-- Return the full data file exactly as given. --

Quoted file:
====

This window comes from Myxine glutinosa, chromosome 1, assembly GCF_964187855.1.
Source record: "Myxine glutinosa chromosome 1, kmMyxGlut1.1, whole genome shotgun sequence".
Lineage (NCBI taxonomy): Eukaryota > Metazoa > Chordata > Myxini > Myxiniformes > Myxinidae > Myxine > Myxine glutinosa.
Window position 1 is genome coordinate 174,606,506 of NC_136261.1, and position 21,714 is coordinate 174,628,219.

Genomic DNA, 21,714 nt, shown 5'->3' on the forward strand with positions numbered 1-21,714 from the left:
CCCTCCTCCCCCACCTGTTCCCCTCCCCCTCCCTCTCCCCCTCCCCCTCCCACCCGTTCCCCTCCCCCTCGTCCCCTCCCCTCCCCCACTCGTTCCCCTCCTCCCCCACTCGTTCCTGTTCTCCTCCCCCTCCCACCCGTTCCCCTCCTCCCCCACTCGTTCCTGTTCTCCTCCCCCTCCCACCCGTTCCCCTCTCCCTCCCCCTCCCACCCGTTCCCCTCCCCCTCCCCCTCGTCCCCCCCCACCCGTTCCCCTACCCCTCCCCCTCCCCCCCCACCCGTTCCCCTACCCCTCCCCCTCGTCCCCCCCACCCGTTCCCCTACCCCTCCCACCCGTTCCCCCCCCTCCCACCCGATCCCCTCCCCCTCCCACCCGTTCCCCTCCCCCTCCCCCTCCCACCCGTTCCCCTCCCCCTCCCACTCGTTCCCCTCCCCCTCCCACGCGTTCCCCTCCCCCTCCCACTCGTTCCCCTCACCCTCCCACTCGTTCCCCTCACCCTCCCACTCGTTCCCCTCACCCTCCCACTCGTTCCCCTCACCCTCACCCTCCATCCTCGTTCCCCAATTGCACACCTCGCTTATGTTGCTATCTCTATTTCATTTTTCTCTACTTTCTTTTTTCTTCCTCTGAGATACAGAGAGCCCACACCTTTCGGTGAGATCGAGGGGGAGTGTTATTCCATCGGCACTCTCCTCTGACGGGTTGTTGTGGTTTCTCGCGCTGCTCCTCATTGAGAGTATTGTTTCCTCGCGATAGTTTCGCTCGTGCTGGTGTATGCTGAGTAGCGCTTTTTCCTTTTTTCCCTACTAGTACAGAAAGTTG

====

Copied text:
This window comes from Myxine glutinosa, chromosome 1, assembly GCF_964187855.1.
Source record: "Myxine glutinosa chromosome 1, kmMyxGlut1.1, whole genome shotgun sequence".
Lineage (NCBI taxonomy): Eukaryota > Metazoa > Chordata > Myxini > Myxiniformes > Myxinidae > Myxine > Myxine glutinosa.
Window position 1 is genome coordinate 174,606,506 of NC_136261.1, and position 21,714 is coordinate 174,628,219.

Genomic DNA, 21,714 nt, shown 5'->3' on the forward strand with positions numbered 1-21,714 from the left:
CCCTCCTCCCCCACCTGTTCCCCTCCCCCTCCCTCTCCCCCTCCCCCTCCCACCCGTTCCCCTCCCCCTCGTCCCCTCCCCTCCCCCACTCGTTCCCCTCCTCCCCCACTCGTTCCTGTTCTCCTCCCCCTCCCACCCGTTCCCCTCCTCCCCCACTCGTTCCTGTTCTCCTCCCCCTCCCACCCGTTCCCCTCTCCCTCCCCCTCCCACCCGTTCCCCTCCCCCTCCCCCTCGTCCCCCCCCACCCGTTCCCCTACCCCTCCCCCTCCCCCCCCACCCGTTCCCCTACCCCTCCCCCTCGTCCCCCCCACCCGTTCCCCTACCCCTCCCACCCGTTCCCCCCCCTCCCACCCGATCCCCTCCCCCTCCCACCCGTTCCCCTCCCCCTCCCCCTCCCACCCGTTCCCCTCCCCCTCCCACTCGTTCCCCTCCCCCTCCCACGCGTTCCCCTCCCCCTCCCACTCGTTCCCCTCACCCTCCCACTCGTTCCCCTCACCCTCCCACTCGTTCCCCTCACCCTCCCACTCGTTCCCCTCACCCTCACCCTCCATCCTCGTTCCCCAATTGCACACCTCGCTTATGTTGCTATCTCTATTTCATTTTTCTCTACTTTCTTTTTTCTTCCTCTGAGATACAGAGAGCCCACACCTTTCGGTGAGATCGAGGGGGAGTGTTATTCCATCGGCACTCTCCTCTGACGGGTTGTTGTGGTTTCTCGCGCTGCTCCTCATTGAGAGTATTGTTTCCTCGCGATAGTTTCGCTCGTGCTGGTGTATGCTGAGTAGCGCTTTTTCCTTTTTTCCCTACTAGTACAGAAAGTTG